The purchase by Ant Financial, which is partially owned by the Chinese government, poses a test for the Treasury Department oversight body.
A Chinese company’s plans to acquire U.S. money transfer giant MoneyGram is raising fears that the communist government in Beijing could gain sensitive intelligence on Americans’ personal and financial information — including data on thousands of government employees and military personnel.
The purchase by Ant Financial, which is partially owned by the Chinese government, also poses a test for the 42-year-old Treasury Department oversight body that has been asked to review the deal to determine any security risks.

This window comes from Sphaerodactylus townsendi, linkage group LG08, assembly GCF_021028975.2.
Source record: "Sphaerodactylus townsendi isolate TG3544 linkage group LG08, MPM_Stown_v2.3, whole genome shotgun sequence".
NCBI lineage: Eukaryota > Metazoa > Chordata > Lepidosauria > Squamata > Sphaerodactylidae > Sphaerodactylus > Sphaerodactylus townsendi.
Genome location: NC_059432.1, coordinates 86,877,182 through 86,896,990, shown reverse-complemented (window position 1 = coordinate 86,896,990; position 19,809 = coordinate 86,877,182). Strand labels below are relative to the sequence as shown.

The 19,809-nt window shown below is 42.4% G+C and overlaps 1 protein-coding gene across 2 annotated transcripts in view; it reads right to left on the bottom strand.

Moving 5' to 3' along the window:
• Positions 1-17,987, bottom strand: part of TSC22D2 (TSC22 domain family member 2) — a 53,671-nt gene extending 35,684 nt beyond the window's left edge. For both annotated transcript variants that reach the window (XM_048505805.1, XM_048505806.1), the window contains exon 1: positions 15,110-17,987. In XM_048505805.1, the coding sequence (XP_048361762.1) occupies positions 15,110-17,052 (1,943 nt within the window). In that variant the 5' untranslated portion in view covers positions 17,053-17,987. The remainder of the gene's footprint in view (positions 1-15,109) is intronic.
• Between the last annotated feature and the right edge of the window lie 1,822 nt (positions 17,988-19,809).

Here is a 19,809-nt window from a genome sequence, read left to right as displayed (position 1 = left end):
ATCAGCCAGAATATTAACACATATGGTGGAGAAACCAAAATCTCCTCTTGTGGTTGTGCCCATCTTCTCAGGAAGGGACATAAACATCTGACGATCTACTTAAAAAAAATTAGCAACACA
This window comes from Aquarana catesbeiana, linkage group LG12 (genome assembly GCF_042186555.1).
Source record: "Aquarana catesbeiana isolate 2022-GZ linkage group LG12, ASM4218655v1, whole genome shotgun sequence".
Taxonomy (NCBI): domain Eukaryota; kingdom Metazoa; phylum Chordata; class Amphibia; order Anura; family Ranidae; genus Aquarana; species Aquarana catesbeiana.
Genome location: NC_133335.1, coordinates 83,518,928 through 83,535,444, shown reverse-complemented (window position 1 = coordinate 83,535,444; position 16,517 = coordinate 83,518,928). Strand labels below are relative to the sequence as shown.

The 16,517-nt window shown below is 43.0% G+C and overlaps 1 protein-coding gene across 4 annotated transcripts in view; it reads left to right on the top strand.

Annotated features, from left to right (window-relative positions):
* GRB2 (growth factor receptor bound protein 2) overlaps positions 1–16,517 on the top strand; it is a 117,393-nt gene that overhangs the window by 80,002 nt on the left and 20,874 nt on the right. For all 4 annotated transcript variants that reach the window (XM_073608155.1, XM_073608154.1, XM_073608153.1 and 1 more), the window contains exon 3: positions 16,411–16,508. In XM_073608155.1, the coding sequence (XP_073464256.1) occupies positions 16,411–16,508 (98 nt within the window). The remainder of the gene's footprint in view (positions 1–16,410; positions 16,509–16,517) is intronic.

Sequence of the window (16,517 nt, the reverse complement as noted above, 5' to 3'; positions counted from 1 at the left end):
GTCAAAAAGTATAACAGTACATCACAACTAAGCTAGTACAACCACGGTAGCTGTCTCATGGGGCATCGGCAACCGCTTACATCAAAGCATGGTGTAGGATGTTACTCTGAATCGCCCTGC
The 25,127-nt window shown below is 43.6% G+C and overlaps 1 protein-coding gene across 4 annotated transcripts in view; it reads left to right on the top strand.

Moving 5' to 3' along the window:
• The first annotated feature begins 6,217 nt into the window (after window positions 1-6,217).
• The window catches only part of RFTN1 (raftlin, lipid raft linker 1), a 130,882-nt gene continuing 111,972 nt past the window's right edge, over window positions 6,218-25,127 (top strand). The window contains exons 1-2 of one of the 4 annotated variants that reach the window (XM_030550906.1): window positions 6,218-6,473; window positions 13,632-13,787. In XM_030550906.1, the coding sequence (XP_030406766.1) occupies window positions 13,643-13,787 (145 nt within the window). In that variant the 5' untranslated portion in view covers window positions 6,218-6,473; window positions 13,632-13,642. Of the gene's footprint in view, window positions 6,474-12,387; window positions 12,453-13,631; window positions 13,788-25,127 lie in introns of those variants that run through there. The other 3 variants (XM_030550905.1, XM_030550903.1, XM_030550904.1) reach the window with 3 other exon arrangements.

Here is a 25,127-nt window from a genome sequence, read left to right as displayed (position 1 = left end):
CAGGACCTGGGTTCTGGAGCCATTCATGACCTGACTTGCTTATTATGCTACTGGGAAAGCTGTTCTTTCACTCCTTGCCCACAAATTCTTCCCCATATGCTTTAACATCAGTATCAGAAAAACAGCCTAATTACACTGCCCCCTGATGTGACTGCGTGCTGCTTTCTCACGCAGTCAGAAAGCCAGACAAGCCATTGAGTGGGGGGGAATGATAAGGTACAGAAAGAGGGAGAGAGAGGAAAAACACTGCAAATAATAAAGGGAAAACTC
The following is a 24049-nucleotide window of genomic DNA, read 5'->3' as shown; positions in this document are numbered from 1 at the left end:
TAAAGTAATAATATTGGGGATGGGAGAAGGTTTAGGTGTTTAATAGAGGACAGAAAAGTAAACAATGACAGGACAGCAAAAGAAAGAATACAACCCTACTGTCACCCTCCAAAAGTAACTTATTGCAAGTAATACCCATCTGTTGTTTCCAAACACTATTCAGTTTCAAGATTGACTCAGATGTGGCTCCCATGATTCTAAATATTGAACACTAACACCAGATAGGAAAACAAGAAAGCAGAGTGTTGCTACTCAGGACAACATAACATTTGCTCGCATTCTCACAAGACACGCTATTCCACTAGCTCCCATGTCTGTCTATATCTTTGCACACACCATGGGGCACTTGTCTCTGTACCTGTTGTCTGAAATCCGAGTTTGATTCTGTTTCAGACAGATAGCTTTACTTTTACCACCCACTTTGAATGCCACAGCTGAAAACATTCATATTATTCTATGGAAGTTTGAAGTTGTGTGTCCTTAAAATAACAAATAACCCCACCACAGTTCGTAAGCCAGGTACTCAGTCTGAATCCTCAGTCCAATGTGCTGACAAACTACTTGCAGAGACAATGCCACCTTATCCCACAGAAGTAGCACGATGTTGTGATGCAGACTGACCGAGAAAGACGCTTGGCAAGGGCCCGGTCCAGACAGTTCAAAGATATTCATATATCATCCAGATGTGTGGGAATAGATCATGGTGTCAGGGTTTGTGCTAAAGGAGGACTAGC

Lawmakers, national security experts and veterans of the review process say the Committee on Foreign Investment in the United States is ill-designed to assess all the national security implications of international mergers in the age of information — including the often-blurry picture of who actually controls foreign firms or who has access to an international company’s sensitive data.
Moreover, they say, it is severely understaffed to handle the rising number of complicated cases and lacks the authority to address evolving threats in telecommunications, media, agriculture and other industries.
In the case of Ant Financial’s proposed acquisition of MoneyGram, critics say, the fallout could include exposing personal data on millions of Americans.